I wanted to call attention to an interesting new paper by Marek Martyniszyn, a Senior Research Fellow in the Institute for Consumer Antitrust Studies at Loyola University Chicago School of Law and a friend of Letters Blogatory, titled Discovery and Evidence in Transnational Antitrust Cases: Current Framework and the Way Forward, available on SSRN. Here is the abstract:
This paper identifies and analyses the means of accessing and collecting foreign-based evidence in transnational antitrust cases. It makes an original contribution to the existing scholarship by critically addressing the available mechanisms of judicial cooperation, the possibility of reliance on domestic discovery in transnational context, as well as the existing instruments allowing for cooperation between antitrust agencies. It identifies the shortcomings of the current regulatory framework and points out to the existing good practices in those jurisdictions which provide their antitrust agencies with more leeway in sharing confidential information with foreign counterparts.
I don’t know much about antitrust in particular, and so I don’t have much to say about the thesis of the paper, namely that states should adopt mechanisms to allow their antitrust enforcement agencies to share information more easily. But the paper provides a really good overview of the culture war between American lawyers and lawyers in—well, just about everywhere. There are a lot of issues in play: (1) the prescriptive jurisdiction of the United States as seen by the US courts, which the development of antitrust law fueled but which has been the subject of recent fits of judicial modesty (e.g., Morrison, the grant of cert in Kiobel); (2) the personal jurisdiction of the US courts, also the subject of recent judicial hand-wringing; and (3) foreign states’ conception of their own territorial sovereignty. But I think that to some extent the culture war looks worse than it is. For one thing, while the US seems to be limiting its assertions of extraterritorial jurisdiction, other states may be increasing theirs. As noted in the International Bar Association’s 2009 report on extraterritorial jurisdiction with reference to antitrust in particular (at p. 63):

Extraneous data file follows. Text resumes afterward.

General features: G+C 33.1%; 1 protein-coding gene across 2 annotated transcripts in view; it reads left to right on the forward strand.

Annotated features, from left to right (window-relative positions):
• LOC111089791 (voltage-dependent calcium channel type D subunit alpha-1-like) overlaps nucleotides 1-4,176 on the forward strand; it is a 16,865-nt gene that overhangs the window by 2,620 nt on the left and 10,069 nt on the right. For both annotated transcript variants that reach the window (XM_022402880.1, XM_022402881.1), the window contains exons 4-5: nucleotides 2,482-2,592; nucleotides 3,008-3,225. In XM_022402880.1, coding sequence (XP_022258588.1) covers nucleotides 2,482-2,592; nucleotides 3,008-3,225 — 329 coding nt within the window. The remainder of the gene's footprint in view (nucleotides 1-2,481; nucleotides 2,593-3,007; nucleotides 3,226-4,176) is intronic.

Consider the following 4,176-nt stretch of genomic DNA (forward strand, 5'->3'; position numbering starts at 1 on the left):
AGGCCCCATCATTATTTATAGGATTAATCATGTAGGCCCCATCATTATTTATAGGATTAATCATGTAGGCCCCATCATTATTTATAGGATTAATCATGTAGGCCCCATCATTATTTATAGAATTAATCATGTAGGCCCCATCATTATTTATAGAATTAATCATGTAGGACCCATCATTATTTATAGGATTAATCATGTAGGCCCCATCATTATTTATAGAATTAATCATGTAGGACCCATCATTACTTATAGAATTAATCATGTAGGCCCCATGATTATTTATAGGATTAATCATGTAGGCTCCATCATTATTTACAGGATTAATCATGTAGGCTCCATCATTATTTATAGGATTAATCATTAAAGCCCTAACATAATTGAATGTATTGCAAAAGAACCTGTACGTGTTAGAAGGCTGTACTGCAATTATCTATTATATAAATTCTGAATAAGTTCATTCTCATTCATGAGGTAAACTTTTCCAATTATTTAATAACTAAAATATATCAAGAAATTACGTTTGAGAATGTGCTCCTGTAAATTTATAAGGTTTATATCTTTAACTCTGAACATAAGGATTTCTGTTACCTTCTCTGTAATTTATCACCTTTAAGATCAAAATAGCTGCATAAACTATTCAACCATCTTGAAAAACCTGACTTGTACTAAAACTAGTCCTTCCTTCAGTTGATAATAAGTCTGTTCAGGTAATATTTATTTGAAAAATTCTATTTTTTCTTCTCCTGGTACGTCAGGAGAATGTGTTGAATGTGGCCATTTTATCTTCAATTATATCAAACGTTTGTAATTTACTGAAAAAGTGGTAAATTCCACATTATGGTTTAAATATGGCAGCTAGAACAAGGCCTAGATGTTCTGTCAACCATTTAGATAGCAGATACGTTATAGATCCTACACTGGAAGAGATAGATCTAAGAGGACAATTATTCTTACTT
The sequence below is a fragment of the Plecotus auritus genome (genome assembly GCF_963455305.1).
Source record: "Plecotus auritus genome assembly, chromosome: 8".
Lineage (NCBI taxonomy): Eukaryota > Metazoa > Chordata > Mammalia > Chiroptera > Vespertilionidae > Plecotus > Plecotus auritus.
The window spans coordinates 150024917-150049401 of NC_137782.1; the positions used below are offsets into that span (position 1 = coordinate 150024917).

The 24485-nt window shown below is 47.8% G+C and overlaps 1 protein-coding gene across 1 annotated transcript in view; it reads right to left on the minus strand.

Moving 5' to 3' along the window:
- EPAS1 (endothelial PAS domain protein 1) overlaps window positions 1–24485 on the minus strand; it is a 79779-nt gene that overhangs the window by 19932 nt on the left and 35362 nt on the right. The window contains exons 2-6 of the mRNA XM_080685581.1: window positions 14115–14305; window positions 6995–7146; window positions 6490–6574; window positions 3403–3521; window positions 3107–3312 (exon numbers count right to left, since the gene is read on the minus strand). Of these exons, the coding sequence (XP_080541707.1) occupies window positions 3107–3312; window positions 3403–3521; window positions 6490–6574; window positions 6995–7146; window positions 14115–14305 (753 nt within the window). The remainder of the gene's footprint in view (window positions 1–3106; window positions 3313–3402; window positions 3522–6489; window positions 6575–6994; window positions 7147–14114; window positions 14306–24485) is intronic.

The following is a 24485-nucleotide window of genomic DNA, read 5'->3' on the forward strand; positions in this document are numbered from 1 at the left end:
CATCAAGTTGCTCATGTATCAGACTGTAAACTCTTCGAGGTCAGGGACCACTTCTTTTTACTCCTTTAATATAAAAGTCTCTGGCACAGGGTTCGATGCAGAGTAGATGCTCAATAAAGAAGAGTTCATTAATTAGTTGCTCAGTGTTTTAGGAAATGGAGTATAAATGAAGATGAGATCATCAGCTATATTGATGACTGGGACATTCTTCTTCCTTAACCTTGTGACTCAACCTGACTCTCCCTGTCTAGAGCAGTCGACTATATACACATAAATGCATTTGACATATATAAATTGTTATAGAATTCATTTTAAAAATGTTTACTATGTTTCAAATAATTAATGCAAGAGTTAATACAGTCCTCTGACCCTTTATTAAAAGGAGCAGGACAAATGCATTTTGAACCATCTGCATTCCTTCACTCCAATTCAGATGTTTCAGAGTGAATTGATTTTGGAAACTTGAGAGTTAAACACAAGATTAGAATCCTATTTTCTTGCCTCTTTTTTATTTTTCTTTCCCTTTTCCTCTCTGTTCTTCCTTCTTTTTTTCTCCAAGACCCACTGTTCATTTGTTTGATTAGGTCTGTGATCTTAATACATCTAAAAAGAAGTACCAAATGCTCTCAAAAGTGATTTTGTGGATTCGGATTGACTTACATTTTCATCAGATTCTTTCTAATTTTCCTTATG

The most significant extraterritoriality effects have long emanated from the United States. However, virtually all jurisdictions apply some form of an ‘effects’ test …. Of particular note is that, while the US courts have cut back on their historically aggressive extraterritorial reach, the courts in the United Kingdom have recently expanded their jurisdiction, at present providing some measure of EU-wide private damage remedies.
For another thing, as I have pointed out on numerous occasions, while European or other foreign firms are almost always displeased to find themselves as defendants in US civil litigation subject to the rigors of discovery under the Federal Rules of Civil Procedure, they are sometimes all too happy to make use of the FRCP and 28 U.S.C. § 1782 when it suits their discovery needs in aid of foreign litigation, and US companies are all to happy to argue the foreign tribunal’s non-receptivity to such evidence as a reason for denying foreign companies the discovery they seek. This makes the situation seem less a matter of principle and legal culture and more a matter of what’s expedient, at least from the perspective of the businessman if not from the perspective of the lawyer or the academic.
Read Marek’s paper—you won’t be disappointed!